Twin Cities: homespun and cosmopolitan
The GOP National Convention opens in a place reflecting the nation’s enduring agrarian myth ... with skyscrapers.
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Sympathy was overwhelmingly for the bull, not the terrified bystanders. After all, who would plant a blazing-red fire hydrant anywhere near a bull barn?
The fact that the incident took place in the heart of the nation’s 15th largest metro area – home to an acclaimed opera company, 57 museums, hip-hop clubs, four major league teams, and three Tony-winning theaters – says something about the Twin Cities of Minnesota, which play host to the Republican National Convention starting Monday.
The spirit of modern-day Minneapolis and St. Paul springs from the settling of America’s heartland. Even as skyscrapers rise from the vast Midwestern prairie where it abuts the banks of the Mississippi, people honored the values of pioneers and entrepreneurs who planted their ambitions on that prairie.
Most of us know the enduring myth of America’s great agrarian age by heart: Huck Finn fishes in yonder lake, berry pies cool on a window ledge.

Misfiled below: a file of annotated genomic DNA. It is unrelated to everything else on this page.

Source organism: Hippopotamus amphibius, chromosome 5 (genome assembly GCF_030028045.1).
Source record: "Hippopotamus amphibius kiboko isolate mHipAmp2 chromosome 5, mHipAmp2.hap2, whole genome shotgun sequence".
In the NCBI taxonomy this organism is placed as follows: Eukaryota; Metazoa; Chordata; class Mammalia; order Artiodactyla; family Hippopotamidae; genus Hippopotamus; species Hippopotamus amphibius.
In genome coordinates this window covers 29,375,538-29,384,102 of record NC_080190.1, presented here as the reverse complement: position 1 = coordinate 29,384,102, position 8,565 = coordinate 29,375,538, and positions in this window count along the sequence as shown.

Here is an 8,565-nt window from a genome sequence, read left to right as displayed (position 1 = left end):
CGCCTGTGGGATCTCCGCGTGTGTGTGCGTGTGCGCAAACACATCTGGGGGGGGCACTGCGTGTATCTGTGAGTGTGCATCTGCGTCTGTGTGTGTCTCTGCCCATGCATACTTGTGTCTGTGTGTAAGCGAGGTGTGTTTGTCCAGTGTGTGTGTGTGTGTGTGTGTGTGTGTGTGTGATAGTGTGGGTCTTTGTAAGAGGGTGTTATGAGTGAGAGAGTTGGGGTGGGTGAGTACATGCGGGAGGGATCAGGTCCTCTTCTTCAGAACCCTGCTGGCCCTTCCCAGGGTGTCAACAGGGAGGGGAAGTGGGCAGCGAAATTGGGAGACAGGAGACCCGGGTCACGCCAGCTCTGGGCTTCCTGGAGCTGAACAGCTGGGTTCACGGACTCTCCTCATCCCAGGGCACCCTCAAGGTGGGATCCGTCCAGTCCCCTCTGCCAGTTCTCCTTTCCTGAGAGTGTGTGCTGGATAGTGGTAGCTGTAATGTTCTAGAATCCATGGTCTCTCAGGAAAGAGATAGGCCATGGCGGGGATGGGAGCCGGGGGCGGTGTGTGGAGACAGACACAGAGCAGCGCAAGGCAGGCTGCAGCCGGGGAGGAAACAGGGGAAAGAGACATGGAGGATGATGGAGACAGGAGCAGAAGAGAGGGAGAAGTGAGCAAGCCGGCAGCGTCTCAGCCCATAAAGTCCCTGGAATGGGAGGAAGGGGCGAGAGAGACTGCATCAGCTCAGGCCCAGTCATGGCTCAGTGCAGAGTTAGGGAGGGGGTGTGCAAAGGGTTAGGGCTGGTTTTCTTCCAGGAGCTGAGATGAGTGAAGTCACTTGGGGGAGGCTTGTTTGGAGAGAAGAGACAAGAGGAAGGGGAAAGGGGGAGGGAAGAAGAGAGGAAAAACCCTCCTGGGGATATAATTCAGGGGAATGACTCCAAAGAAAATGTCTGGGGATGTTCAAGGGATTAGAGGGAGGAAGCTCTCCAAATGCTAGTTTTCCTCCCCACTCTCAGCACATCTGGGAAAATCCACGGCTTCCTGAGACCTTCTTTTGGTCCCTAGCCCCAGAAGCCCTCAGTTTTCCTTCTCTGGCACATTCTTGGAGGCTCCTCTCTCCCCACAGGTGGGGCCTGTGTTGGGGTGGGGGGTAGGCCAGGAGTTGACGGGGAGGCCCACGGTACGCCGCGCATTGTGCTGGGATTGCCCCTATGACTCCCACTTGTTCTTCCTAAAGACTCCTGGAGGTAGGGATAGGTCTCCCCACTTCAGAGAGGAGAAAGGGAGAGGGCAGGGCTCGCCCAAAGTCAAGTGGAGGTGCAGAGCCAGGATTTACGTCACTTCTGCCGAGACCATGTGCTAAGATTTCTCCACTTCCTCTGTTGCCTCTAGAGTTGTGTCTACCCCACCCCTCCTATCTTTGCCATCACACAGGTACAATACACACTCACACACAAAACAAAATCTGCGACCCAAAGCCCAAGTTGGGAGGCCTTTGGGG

Towering over the Mississippi’s banks in Minneapolis, the Guthrie Theater is as far from that image as anyone could imagine. Yet director Joe Dowling said the musical, Little House on the Prairie, was a perfect fit for his bold new theater.
Yes, the steel-and-glass theater designed by French architect Jean Nouvel would have rendered Ma and Pa Ingalls speechless. But the modern cities that flank the river today still revere qualities Laura Ingalls Wilder captured in her stories of humble pioneer life.
“There is a sense of community that is very real about this area, although the Twin Cities are obviously very different from small towns,” Mr. Dowling said. “The creation of this region came through people working together and supporting each other in all kinds of ways.”
That homespun quality of the culture comes to life every year at the State Fair just outside St. Paul. Everyone calls it “The Great Minnesota Get Together.” It will overlap with the GOP festivities.
Darlene Bramwell spends five days at the fair each year, one day for each grandkid. Her rules are strict: no midway, no buying junk, no rides.
These city kids have a heritage to revisit. A very pregnant ewe in one of the barns obliged by giving birth to three lambs last week before the wide-open eyes of 8-year-old Nathan Bramwell.
“It’s too bad we have to come to the fair to see this,” Darlene Bramwell said. “Years ago farm kids grew up seeing birth and death as a normal part of life.”